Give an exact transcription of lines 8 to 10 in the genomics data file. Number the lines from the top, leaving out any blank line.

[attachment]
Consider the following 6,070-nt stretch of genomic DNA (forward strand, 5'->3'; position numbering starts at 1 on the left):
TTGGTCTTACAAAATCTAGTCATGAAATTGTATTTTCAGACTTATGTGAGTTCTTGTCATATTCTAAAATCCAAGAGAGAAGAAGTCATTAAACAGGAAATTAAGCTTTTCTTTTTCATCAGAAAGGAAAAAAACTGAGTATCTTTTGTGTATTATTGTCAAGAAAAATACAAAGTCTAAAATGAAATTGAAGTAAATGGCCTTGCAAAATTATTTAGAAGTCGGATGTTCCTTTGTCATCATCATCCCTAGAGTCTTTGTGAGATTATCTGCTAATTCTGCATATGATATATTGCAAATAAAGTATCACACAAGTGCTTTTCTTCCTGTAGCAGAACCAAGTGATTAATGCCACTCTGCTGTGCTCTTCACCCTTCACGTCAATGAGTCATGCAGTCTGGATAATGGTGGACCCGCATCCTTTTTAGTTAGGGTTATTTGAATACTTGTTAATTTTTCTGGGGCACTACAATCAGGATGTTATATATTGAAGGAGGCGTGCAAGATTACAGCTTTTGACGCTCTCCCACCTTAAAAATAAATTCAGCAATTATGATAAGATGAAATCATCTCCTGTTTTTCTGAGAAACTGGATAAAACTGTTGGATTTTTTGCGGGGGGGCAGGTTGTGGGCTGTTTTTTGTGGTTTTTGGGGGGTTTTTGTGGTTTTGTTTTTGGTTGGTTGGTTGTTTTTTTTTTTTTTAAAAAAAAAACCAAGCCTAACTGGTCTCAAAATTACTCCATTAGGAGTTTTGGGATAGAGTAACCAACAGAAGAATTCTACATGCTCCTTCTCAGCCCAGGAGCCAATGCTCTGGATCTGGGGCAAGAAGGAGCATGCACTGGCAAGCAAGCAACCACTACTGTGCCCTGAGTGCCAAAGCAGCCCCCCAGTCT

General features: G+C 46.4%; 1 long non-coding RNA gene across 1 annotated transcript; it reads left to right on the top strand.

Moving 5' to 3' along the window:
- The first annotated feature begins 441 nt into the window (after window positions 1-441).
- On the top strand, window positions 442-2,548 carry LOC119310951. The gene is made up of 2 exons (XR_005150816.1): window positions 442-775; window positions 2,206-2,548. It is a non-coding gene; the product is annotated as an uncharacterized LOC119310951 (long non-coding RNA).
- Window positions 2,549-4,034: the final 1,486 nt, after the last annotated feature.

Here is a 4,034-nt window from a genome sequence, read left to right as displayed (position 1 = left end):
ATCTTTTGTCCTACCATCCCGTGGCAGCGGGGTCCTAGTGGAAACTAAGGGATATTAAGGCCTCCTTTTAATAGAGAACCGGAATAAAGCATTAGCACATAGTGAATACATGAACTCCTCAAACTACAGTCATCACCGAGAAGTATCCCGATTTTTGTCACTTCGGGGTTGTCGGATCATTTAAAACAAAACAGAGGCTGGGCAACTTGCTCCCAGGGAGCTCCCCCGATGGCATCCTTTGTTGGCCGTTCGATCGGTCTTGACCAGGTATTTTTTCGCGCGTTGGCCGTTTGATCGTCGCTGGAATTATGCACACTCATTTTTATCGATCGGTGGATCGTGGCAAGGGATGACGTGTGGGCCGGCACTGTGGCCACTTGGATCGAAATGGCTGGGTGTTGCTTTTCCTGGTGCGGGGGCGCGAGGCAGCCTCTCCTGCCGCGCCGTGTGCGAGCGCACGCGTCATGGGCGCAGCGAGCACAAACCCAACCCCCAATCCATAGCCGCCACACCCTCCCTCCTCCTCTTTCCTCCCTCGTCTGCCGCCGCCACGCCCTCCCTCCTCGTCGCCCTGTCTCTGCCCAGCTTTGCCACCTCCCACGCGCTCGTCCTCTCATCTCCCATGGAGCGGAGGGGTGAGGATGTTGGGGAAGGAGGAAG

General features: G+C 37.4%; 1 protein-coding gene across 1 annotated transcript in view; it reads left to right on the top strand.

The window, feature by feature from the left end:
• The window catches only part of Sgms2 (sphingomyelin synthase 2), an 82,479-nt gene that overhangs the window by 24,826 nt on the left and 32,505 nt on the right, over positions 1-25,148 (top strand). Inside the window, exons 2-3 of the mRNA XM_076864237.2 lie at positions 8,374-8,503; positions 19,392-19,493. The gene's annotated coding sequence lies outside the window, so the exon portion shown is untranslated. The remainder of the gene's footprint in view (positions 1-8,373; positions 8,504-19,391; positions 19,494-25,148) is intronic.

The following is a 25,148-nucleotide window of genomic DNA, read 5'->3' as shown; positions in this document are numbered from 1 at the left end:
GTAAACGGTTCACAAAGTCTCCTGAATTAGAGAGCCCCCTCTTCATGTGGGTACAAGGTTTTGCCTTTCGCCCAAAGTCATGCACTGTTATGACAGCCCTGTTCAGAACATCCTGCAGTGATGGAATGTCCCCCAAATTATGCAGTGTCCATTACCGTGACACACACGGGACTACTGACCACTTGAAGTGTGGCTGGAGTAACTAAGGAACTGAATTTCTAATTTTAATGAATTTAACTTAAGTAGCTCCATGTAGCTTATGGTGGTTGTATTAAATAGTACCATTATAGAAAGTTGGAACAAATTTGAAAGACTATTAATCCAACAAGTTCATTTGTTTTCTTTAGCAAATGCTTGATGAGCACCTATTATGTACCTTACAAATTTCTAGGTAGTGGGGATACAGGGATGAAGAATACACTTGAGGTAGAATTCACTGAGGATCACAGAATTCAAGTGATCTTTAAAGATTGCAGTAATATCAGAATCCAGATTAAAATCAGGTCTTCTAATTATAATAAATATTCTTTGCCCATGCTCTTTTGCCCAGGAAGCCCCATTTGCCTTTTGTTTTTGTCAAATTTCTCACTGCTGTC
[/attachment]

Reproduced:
Here is a 4,034-nt window from a genome sequence, read left to right as displayed (position 1 = left end):
ATCTTTTGTCCTACCATCCCGTGGCAGCGGGGTCCTAGTGGAAACTAAGGGATATTAAGGCCTCCTTTTAATAGAGAACCGGAATAAAGCATTAGCACATAGTGAATACATGAACTCCTCAAACTACAGTCATCACCGAGAAGTATCCCGATTTTTGTCACTTCGGGGTTGTCGGATCATTTAAAACAAAACAGAGGCTGGGCAACTTGCTCCCAGGGAGCTCCCCCGATGGCATCCTTTGTTGGCCGTTCGATCGGTCTTGACCAGGTATTTTTTCGCGCGTTGGCCGTTTGATCGTCGCTGGAATTATGCACACTCATTTTTATCGATCGGTGGATCGTGGCAAGGGATGACGTGTGGGCCGGCACTGTGGCCACTTGGATCGAAATGGCTGGGTGTTGCTTTTCCTGGTGCGGGGGCGCGAGGCAGCCTCTCCTGCCGCGCCGTGTGCGAGCGCACGCGTCATGGGCGCAGCGAGCACAAACCCAACCCCCAATCCATAGCCGCCACACCCTCCCTCCTCCTCTTTCCTCCCTCGTCTGCCGCCGCCACGCCCTCCCTCCTCGTCGCCCTGTCTCTGCCCAGCTTTGCCACCTCCCACGCGCTCGTCCTCTCATCTCCCATGGAGCGGAGGGGTGAGGATGTTGGGGAAGGAGGAAG

General features: G+C 37.4%; 1 protein-coding gene across 1 annotated transcript in view; it reads left to right on the top strand.